EVEN THOUGH I'd lived as a foreigner in Turkey for many years, I'd always been afraid of riding the city bus. It's silly, I know, but even the thought of having to go out on my own — walking, driving a car, or riding in a taxi, much less on a crowded bus — would bring on a panic attack. However, recently I had to face up to the challenge of getting around Ankara by myself.

I started going to the gym every weekday. My husband would drop me off on his way to work, but since it wasn't possible for him to pick me up, I decided it was time to start using the bus and trust in God's care for me. The first step up to board the bus was a tough one (I was literally trembling with fear). But once I got seated, I forgot about my inner turmoil and started paying attention to the route we were taking. Soon we turned off onto a road that took us to the main entrance of a hospital. At that stop, several people boarded, and I thought about how they possibly were sick, tired, poor, confused, heavy-hearted. Maybe they had been up all night nursing a loved one. Maybe they had just been told there was nothing that could be done. Young children. Old men. Pregnant women. You name it, it was there. The whole of humanity seemed to be represented in the passenger list.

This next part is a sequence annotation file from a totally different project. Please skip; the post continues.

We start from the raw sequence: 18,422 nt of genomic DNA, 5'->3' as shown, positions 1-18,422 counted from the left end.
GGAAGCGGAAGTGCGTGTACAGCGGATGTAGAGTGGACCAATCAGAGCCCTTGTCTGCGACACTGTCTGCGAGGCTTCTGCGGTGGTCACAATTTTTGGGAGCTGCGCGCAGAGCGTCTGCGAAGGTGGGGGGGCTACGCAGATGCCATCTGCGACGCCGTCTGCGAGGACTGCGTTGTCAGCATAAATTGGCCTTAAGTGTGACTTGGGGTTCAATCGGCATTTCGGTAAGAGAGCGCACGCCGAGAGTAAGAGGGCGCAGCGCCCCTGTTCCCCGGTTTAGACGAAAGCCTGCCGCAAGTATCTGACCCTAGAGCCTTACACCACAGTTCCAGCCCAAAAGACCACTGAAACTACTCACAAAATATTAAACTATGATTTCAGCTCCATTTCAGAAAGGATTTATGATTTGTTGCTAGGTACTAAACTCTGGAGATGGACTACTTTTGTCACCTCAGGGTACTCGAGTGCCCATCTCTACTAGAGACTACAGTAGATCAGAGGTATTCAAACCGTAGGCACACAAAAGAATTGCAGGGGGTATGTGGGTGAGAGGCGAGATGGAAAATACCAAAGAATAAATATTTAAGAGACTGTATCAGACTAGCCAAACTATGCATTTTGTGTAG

This, I thought, must be the kind of thing Jesus constantly met with in his daily rounds. "Jesus went about all Galilee . . . healing all manner of sickness and all manner of disease among the people" (Matt. 4:23). I realized that now it was my turn to follow in Jesus' footsteps and pray for my Muslim brothers and sisters. Reverently, humbly, as the bus pulled away from the hospital entrance, I closed my eyes and bowed my head, praying as never before, the Lord's Prayer, keeping in mind its spiritual sense as explained in Science and Health (see pp. 16-17).

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